Einstein was wise enough to observe that the great challenges of our times will not be solved if the level of our thinking remains simply at the level at which it was set when we created them. Einstein was wise enough to recognise the biggest of humanities challenges’ are indeed self-made.

    Einsteins’ observation alone is profound enough but in order to really comprehend the profundity there is something I could not recommend enough. That something is for an individual to trouble to become familiar with the nature, attributes, and incentives afforded by money. After such trouble the wisdom in an observation by Linnaeus so far back as 1763 is revealed in great profundity:

    “Natures economy shall be the base for our own, for it is immutable, and ours is secondary.”

  19. Nigel Kinbrum 11 April 2011 at 6:14 pm #

    Feona said:
    BTW I’m now back in the sunshine and also taking 800 iu p.d. Vit D3. 5,000 iu is a bit high though, surely?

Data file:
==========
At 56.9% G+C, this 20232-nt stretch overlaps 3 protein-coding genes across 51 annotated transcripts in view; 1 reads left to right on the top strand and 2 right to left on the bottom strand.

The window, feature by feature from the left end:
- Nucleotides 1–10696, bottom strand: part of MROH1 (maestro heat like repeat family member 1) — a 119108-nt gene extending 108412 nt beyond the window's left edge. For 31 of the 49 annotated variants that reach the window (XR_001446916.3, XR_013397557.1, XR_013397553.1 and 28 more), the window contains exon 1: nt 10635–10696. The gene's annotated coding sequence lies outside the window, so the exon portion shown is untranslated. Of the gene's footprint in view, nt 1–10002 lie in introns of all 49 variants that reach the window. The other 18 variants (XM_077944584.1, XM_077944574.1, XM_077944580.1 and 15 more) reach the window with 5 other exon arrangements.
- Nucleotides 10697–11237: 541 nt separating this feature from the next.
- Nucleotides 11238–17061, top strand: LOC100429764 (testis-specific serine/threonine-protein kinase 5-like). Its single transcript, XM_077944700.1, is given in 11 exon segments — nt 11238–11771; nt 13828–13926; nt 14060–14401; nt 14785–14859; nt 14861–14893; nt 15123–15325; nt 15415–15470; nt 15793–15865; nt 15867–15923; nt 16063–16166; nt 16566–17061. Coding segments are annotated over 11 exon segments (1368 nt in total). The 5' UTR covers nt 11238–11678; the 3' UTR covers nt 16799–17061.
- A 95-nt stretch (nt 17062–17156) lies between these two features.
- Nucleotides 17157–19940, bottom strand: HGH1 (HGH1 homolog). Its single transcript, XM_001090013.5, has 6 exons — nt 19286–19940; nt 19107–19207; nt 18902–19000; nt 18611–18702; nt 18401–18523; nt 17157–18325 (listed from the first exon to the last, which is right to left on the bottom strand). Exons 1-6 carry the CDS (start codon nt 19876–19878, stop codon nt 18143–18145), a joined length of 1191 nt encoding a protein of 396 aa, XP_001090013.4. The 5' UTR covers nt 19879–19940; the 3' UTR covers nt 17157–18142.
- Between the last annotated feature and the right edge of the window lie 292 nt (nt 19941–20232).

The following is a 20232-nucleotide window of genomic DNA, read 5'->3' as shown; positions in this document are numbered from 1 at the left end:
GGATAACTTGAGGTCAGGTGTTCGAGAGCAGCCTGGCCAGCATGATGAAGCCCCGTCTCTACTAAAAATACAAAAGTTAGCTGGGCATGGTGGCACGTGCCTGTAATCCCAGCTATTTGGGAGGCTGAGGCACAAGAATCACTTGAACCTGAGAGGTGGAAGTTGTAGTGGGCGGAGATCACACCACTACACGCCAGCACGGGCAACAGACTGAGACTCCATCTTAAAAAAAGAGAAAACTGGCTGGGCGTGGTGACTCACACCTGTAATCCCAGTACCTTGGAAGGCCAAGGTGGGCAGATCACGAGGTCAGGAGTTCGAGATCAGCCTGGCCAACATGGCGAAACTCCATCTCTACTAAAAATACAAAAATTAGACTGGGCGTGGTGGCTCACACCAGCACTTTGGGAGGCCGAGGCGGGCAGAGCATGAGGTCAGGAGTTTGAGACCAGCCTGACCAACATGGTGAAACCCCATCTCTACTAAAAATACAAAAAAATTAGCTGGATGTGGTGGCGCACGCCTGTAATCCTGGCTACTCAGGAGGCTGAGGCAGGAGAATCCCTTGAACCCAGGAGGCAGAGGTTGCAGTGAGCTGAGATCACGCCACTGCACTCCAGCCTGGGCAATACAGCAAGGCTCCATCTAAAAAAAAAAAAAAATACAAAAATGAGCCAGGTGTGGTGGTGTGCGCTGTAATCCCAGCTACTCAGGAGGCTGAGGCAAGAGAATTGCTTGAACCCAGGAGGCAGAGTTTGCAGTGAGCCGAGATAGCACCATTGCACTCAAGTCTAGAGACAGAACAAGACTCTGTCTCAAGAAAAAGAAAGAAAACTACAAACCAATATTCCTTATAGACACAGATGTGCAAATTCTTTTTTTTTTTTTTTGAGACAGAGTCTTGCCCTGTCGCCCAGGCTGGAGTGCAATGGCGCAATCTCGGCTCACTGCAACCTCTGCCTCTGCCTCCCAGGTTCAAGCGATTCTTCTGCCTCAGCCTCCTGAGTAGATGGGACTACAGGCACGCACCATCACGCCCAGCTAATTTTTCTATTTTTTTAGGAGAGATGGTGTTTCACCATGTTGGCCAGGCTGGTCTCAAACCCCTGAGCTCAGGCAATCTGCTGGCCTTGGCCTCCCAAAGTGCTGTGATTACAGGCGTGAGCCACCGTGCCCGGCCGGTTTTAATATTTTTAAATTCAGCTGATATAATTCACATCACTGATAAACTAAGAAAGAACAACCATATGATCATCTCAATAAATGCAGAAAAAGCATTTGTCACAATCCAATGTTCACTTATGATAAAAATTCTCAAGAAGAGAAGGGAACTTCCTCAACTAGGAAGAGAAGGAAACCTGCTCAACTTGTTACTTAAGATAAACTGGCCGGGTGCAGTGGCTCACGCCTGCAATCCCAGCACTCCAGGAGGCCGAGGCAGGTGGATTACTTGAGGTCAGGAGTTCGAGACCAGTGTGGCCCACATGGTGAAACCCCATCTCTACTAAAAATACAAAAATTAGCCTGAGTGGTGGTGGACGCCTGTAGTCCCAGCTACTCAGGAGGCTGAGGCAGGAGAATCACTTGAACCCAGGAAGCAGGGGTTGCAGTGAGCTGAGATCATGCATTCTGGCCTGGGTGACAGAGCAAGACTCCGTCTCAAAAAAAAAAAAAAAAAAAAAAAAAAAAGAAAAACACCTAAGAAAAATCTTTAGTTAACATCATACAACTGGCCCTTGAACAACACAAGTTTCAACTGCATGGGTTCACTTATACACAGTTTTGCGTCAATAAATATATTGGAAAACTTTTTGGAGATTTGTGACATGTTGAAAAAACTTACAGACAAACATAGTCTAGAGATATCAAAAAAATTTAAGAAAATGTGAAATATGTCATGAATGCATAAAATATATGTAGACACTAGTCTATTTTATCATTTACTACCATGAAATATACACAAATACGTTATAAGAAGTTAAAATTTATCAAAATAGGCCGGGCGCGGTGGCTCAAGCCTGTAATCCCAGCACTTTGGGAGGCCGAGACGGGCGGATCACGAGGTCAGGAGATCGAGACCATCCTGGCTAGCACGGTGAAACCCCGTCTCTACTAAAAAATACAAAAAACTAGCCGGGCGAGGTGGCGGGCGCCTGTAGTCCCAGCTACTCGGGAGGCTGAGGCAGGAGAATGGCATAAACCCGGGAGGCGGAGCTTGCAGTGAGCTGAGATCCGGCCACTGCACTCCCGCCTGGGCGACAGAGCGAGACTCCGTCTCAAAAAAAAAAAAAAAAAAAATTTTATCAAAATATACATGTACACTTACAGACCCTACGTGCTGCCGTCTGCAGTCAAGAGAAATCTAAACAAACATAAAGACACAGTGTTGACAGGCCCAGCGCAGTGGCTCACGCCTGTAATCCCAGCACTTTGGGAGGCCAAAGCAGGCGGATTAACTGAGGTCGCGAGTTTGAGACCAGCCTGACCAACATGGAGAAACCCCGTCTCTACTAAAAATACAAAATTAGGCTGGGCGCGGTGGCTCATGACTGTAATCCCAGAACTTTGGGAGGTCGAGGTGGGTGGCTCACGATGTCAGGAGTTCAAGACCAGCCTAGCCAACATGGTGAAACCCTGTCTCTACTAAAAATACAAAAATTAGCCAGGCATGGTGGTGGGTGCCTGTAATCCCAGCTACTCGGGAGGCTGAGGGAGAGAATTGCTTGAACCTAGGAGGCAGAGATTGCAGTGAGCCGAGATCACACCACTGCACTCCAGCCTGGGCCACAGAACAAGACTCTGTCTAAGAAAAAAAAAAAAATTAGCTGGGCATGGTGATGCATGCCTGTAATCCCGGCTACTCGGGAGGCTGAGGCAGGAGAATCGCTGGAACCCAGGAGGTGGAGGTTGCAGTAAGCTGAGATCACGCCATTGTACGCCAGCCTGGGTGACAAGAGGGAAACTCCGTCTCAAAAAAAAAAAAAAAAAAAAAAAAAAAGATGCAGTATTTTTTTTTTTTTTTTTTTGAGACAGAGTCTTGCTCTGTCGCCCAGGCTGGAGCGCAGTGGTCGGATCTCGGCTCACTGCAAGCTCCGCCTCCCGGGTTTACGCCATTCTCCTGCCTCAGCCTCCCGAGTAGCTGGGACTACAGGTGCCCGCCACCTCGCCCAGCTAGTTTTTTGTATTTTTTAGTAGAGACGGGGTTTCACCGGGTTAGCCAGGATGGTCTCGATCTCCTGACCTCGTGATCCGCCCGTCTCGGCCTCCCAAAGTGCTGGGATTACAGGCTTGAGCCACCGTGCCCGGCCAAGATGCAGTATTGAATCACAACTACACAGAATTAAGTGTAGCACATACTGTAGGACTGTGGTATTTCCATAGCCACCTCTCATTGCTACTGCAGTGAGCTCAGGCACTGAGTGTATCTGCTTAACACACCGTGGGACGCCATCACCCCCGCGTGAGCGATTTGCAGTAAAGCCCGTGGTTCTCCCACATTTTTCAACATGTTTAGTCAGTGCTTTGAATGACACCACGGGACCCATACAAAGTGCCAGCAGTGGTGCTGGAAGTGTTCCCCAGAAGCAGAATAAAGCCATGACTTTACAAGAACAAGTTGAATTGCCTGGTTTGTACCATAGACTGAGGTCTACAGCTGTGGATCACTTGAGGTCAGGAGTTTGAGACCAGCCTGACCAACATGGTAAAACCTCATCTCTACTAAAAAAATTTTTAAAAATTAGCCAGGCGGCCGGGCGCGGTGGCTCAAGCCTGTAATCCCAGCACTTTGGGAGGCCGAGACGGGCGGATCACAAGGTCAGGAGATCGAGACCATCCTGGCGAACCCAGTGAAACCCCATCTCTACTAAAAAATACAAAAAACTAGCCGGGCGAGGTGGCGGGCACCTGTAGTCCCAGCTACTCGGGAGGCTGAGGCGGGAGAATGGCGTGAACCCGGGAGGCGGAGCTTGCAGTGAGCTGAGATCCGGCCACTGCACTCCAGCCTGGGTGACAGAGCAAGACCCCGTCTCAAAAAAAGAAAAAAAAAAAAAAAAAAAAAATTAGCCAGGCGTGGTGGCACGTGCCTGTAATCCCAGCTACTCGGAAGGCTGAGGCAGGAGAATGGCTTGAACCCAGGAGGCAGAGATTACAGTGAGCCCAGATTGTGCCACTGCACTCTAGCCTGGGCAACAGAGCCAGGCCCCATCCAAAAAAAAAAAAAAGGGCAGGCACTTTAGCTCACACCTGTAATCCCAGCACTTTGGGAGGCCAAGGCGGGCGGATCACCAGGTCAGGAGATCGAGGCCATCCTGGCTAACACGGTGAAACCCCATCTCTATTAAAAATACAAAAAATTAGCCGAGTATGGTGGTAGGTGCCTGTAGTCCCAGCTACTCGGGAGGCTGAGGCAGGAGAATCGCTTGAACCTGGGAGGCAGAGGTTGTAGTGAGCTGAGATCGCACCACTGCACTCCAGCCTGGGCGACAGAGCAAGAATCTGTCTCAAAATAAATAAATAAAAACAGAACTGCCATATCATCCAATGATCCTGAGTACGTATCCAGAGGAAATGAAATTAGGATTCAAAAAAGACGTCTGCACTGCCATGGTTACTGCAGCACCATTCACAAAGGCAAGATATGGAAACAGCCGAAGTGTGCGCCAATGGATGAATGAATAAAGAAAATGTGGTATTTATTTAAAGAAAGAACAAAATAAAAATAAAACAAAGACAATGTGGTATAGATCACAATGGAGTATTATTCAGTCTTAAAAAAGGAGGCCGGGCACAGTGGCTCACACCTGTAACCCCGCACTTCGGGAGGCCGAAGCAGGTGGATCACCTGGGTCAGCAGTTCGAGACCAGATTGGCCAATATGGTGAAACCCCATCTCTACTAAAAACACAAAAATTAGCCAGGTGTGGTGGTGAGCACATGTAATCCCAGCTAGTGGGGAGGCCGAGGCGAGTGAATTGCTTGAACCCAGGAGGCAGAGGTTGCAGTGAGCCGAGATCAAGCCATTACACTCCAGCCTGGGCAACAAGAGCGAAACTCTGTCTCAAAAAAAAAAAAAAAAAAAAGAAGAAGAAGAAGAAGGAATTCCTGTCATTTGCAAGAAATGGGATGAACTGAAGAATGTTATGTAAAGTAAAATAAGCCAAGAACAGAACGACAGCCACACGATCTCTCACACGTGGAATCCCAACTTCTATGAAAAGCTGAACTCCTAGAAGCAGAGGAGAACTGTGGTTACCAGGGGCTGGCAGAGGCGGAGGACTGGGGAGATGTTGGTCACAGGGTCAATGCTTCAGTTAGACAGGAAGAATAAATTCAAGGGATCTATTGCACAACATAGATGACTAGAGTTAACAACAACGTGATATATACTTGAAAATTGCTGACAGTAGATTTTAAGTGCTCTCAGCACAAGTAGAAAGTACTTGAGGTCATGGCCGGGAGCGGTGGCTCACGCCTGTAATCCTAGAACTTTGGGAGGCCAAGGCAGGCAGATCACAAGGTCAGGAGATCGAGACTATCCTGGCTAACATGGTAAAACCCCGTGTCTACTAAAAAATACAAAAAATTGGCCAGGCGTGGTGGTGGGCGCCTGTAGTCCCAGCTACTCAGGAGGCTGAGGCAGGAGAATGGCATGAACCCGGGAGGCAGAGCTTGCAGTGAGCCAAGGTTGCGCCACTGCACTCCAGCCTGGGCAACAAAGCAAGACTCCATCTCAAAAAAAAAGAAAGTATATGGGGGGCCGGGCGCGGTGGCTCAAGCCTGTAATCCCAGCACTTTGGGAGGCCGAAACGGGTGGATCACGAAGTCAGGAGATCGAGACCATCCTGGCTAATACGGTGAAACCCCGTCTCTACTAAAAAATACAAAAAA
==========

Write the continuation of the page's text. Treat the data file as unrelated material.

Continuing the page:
5,000iu/day is 50% of what the skin can produce in one day. See Vitamin D

    And don’t call me Shirley! ;-D

  20. Jaerou Kim 18 April 2011 at 2:11 pm #

    Thank you for your valuable post. We have decided to share it with our global physician audience at

    Jaerou Kim
    Team Member
    Physicians Comparing Treatments Worldwide

  21. Alan Metchem 24 April 2011 at 7:29 pm #

    I’d be interested in anyone’s comments about this article and vitiligo, where sun burn can happen very quickly. How can a balance be achieved between a sensible amount of sun light, and sunburn?